AK: It is tough to convince people of that balance, the thing we always say of pandemic planning is it's cheap to put this stuff in place now — otherwise, you've got to pay for it later. But unfortunately, as we've seen with this, that a lot of early money for response wasn't there. And it's only when it has an impact and when it's going to get expensive that people are happy to take that cost on board, it seems.
CA: OK, some more Twitter questions. Will the rising temperature in coming weeks and months slow down the COVID-19 spread?
AK: I haven't seen any convincing evidence that there's that strong pattern with temperature, and we've seen it for other infections that there is this seasonal pattern, but I think the fact we're getting widespread outbreaks makes it hard to identify, and of course, there's other things going on. So even if one country doesn't have as big an outbreak as another, that's going to be influenced by control measures, by social behavior, by opportunities and these things as well. So it would be really reassuring if this was the case, but I don't think we can say that just yet.
CA: Continuing from Twitter, I mean, is there a standardized global recommendation for all countries on how to do this? And if not, why not?
AK: I think that's what people are trying to piece together, first in terms of what works. It's only really in the last sort of few weeks we've got a sense that this thing can be controllable with this extent of interventions, but of course, not all countries can do what China have done, some of these measures incur a huge social, economic, psychological burden on populations. And of course, there's the time limit. In China they've had them in for six weeks it's tough to maintain that, so we need to think of these tradeoffs of all the things we can ask people to do, what's going to have the most impact on actually reducing the burden.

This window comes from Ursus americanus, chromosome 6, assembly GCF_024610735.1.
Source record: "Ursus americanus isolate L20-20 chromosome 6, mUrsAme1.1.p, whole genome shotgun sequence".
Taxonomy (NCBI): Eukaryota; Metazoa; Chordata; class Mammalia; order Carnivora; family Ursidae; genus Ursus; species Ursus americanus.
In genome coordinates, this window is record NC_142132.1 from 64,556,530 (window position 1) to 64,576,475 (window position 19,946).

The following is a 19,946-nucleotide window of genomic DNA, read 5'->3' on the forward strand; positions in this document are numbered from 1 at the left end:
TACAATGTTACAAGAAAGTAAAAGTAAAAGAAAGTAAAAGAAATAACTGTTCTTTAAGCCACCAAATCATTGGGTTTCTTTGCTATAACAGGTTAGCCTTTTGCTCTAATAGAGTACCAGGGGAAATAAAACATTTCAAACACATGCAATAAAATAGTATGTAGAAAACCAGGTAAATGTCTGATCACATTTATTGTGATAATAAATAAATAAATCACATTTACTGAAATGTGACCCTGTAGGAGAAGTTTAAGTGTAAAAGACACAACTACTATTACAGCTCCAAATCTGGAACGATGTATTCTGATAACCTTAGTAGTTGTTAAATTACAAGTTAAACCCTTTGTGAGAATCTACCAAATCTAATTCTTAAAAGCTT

CA: Another question: How did this happen and is it likely to happen again?
AK: So it's likely that this originated with the virus that was circling in bats and then probably made its way through another species into humans somehow, there's a lot of bits of evidence around this, there's not kind of single, clear story, but even for SARS, it took several years for genomics to piece together the exact route that it happened. But certainly, I think it's plausible that it could happen again. Nature is throwing out these viruses constantly. Many of them aren't well-adapted to humans, don't pick up, you know, there may well have been a virus like this a few years ago that just happened to infect someone who just didn't have any contacts and didn't go any further. I think we are going to face these things and we need to think about how can we get in early at the stage where we're talking small numbers of cases, and even something like this is containable, rather than the situation we've got now.